Beside the Point: All the Arguments That Fit
City council agenda packed with volatile materials
There should be plenty available for disputation today (Thursday) at City Council, beginning with what look to be the headline items – more money for Water Treatment Plant No. 4 (Items 4 and 8), and more money for Visa Inc. (Item 114). The WTP cost-overrun question – to consider an additional $15.5 million (about 4%) to the currently $359 million completion cost – is nominally on the consent agenda, but the best guess here is that WTP critics on and off the dais will want to take another pound (or at least a few ounces) of flesh from the hides of Austin Water staff before the vote to approve the money. Amy Smith made the case last week ("Then There's This: Water for Sale," Nov. 30) that everybody should have known that the "Chamber of Commerce-driven boondoggle" was going to cost more than advertised, and more specifically that recent project cutbacks effectively reflect much higher overruns than the $15.5 million. AW's backup materials argue that they don't think they'll need all the extra money, and that some added costs were both unforeseen and necessary. "Some valuable investments that were not included in the original project budget have contributed to the cost increase," reads the AW background detail. "These key investments include measures to minimize community disruptions and ensure that the project is protective of the environment." The Water and Wastewater Commission deadlocked on a recommendation, so Council will have to stick its neck out all on its own.
Similarly, the heat on the Visa deal – an incentives grant of $1.56 million over 10 years, tied to a state Texas Enterprise Fund grant of $7.9 million – has escalated in the wake of The New York Times series this week identifying the state of Texas as the biggest player in the national economic incentives game, seldom with the results trumpeted by the Governor's Office (see "Point Austin: Questions for Visa," Nov. 30). The Times series even goosed the Austin American-Statesman into a tsk-tsking editorial, arguing that local hires (projected at 70% of the 794 promised) should be guaranteed, and that "local" should be defined as within Austin city limits, not just the five-county area – a standard never broached before and one sure to make the high-dollar job-seekers contemplated in this deal raise their eyebrows. ("I can't buy a mansion in West Lake Hills?") Frankly, I'd consider annexing the whole lot of them – or maybe just digging a moat, with entry fees at drawbridges – but I doubt that concept of metropolitan relations will win many official converts (or would be rational public policy, for that matter). The city is better about enforcing its legislated standards (and cost/benefit matrix) on these deals than is the state – but those nuances will likely be lost on the most vocal opponents.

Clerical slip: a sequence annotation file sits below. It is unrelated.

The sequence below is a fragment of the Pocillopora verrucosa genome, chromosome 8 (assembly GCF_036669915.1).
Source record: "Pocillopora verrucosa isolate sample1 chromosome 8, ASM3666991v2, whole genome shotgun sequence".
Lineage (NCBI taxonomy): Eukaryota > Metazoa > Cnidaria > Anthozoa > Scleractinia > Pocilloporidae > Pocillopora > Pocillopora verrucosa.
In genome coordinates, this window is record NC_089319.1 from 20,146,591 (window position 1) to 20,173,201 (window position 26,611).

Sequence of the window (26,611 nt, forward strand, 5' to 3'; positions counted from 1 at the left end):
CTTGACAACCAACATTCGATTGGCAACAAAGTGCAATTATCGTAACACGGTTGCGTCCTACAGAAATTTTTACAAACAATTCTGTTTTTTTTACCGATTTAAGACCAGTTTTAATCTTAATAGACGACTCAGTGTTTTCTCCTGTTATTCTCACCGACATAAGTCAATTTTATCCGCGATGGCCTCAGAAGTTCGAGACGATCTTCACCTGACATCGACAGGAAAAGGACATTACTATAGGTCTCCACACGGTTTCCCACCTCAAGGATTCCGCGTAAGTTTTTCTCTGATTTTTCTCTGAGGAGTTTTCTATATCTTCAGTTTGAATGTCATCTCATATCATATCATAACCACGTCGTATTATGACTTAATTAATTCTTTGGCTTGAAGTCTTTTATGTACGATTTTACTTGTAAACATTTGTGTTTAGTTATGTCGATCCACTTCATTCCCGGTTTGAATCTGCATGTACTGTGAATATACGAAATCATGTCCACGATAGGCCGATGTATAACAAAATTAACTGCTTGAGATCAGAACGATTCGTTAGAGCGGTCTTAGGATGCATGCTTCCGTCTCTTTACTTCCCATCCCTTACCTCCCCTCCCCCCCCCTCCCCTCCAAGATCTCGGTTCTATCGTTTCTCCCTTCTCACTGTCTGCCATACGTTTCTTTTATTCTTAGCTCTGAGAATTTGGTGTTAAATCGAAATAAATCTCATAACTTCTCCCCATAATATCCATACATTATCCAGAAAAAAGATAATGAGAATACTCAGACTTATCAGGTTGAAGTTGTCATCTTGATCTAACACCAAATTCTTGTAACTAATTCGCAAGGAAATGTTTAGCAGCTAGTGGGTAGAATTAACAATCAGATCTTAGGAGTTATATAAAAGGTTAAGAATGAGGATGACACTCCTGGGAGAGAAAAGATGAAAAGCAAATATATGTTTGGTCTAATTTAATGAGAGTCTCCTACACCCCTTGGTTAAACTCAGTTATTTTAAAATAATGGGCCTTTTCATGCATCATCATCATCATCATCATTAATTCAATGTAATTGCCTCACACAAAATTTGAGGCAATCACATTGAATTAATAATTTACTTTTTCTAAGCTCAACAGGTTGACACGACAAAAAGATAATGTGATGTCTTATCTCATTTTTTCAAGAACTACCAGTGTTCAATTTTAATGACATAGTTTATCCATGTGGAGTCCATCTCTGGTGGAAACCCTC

Beyond these two headliners (the Visa matter is one public hearing among a scheduled 10, including the return of East Riverside planning, so, as they say on the TxDOT signs: expect delays, or at least some postponements), there's plenty more grist for the public mill. Judging from Tuesday's work session, it's likely that we haven't heard the last of the Texas Facilities Commission's "Capitol Area Development Strategy" (TFC's latest grand plan to redevelop half a dozen land sites around the city; see "State and City Redevelopment? Hold That Thought"). Mayor Pro Tem Sheryl Cole is pushing hard for an interlocal agreement to "get a seat at the table," but affected neighborhoods (and the state's Sunset Commission) are recommending forbearance and Council Member Laura Morrison was highly skeptical on Tuesday – it's not at all apparent that the rest of the Council shares Cole's sense of urgency.
Another potentially vexed question is the Council revisit of the semi-notorious Barton Springs Zone redevelopment ordinance, an attempt adjust the Save Our Springs Ordinance to allow denser commercial development over the aquifer in return for environmental mitigation (Item 66). Controversial when it was enacted, it's largely gone unused, with staff split on whether the primary reason is the recession or the limited number of potential applications. This resolution would simply direct the city manager to put together a proposal to revise the ordinance (and expand its reach) and return early next year; it might strike early sparks with folks who opposed any SOS amendment in the first place.
If all that's not enough, the morning briefings (Item 78 and 79) will be an update on the Office of Sustainability, and an Austin Energy update on its electric vehicle program (BTP wants to know: Can everybody have one?). And speaking of AE, for once Citizens Communication will not be mostly defaulted to the aluminum-hat brigade; half a dozen folks, including Lanetta Cooper, Jeff Jack, and Tom "Smitty" Smith, will address a pending proposal for an independent board to run AE. That idea gained some traction after the prolonged rate debate (and looming rate case at the state Public Utility Commission), but there is growing opposition to an unelected board as too remote and unresponsive to citizens.
The featured live music at 5:30 is Lady Bird Lake running trail favorite woode wood, who apparently favors lower-case letters and nubile ladies: See much more at www.woodewood.com.
Amy Smith and "Then There's This" return next week.